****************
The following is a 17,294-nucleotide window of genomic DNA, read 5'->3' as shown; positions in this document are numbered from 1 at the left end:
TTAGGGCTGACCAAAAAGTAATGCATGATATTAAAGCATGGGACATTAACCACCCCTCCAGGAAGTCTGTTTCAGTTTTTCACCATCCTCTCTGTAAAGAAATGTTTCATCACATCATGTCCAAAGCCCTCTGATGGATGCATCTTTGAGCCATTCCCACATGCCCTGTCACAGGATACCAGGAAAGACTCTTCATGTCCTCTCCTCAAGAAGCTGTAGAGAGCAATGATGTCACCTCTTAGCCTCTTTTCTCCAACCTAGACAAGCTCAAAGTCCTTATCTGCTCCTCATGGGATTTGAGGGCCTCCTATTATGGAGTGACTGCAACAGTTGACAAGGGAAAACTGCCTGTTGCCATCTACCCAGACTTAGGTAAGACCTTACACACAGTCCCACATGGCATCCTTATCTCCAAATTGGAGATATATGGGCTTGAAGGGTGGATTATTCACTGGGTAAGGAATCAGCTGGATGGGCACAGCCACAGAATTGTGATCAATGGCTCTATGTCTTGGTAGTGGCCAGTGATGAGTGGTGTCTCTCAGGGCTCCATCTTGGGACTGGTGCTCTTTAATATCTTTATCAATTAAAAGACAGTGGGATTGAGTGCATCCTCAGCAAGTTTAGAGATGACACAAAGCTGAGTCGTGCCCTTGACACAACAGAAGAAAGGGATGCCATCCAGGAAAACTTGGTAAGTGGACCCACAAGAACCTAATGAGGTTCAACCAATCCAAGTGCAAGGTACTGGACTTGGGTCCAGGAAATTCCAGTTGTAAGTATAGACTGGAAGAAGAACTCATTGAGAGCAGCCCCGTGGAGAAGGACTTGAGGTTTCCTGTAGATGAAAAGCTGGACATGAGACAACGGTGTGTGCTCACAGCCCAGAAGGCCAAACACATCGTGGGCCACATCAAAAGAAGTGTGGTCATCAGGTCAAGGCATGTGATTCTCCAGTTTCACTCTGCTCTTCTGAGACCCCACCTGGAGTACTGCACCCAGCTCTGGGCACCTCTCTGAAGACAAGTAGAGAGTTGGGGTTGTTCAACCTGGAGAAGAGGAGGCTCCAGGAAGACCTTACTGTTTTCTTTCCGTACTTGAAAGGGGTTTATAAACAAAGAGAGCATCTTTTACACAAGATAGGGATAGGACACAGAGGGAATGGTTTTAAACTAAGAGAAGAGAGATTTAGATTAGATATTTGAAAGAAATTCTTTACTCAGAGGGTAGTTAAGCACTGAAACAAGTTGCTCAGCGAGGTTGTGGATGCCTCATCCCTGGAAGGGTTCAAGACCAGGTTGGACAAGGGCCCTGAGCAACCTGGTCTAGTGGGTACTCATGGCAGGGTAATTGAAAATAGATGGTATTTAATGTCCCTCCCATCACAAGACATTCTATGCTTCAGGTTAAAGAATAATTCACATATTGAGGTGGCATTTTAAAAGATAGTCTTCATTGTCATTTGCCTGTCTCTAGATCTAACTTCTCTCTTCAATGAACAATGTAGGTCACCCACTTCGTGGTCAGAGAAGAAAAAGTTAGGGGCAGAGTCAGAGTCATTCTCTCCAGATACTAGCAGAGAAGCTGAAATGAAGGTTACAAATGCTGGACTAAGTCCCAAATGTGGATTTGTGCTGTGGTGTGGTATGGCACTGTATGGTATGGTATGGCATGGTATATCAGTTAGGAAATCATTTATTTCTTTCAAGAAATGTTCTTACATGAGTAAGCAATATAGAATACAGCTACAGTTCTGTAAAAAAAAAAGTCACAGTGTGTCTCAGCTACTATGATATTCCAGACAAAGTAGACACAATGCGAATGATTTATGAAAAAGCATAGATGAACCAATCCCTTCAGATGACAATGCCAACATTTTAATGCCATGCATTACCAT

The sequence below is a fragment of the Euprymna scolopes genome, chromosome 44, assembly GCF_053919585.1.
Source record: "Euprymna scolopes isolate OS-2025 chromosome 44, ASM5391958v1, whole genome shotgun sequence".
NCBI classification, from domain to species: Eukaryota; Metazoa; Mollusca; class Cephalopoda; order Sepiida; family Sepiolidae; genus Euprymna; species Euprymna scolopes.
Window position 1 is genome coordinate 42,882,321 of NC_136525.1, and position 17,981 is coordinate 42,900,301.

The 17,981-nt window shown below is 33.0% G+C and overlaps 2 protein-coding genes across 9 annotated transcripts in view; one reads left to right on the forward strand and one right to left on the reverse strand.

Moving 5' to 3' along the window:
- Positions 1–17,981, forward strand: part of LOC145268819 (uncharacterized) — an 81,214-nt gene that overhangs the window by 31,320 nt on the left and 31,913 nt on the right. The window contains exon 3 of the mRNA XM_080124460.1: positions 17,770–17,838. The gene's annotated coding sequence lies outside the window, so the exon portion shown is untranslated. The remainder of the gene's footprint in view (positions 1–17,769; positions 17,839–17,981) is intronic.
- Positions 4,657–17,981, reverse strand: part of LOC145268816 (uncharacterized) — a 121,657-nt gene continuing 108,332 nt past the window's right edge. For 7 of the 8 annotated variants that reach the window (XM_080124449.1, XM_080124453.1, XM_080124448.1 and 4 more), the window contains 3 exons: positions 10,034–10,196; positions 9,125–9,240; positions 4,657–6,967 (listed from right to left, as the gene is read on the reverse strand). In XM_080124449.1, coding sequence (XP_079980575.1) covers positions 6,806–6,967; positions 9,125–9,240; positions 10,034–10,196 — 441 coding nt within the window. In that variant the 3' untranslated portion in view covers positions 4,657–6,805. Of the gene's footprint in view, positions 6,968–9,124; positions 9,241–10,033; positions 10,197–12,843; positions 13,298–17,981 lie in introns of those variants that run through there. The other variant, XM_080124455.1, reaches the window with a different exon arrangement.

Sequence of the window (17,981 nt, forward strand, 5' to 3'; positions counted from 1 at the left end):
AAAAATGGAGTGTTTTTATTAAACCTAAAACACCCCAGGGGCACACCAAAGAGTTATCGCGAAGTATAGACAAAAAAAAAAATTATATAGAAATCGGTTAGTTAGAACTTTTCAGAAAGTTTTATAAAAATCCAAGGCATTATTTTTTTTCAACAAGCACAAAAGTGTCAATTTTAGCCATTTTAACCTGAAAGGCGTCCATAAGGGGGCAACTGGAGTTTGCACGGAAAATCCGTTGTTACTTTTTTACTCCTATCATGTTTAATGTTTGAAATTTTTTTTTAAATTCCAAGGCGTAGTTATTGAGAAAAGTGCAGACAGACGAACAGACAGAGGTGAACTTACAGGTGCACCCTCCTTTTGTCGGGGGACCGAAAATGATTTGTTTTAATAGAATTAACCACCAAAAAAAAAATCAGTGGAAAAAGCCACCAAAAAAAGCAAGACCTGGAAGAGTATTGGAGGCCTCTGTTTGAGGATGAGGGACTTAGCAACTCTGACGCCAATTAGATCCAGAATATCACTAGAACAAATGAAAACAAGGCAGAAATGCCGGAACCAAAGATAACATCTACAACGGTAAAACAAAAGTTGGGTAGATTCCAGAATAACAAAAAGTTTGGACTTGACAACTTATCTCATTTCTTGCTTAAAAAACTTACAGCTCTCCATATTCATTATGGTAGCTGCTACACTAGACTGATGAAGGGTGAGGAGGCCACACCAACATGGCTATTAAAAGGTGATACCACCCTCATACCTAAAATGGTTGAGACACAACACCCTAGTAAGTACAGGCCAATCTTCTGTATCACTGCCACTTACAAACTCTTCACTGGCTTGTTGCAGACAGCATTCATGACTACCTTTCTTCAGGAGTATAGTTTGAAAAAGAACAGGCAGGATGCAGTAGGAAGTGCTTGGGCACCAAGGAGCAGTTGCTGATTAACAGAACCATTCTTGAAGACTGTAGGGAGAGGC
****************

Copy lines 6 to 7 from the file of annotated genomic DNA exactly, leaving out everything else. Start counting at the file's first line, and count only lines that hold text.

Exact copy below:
Window position 1 is genome coordinate 42,882,321 of NC_136525.1, and position 17,981 is coordinate 42,900,301.

The 17,981-nt window shown below is 33.0% G+C and overlaps 2 protein-coding genes across 9 annotated transcripts in view; one reads left to right on the forward strand and one right to left on the reverse strand.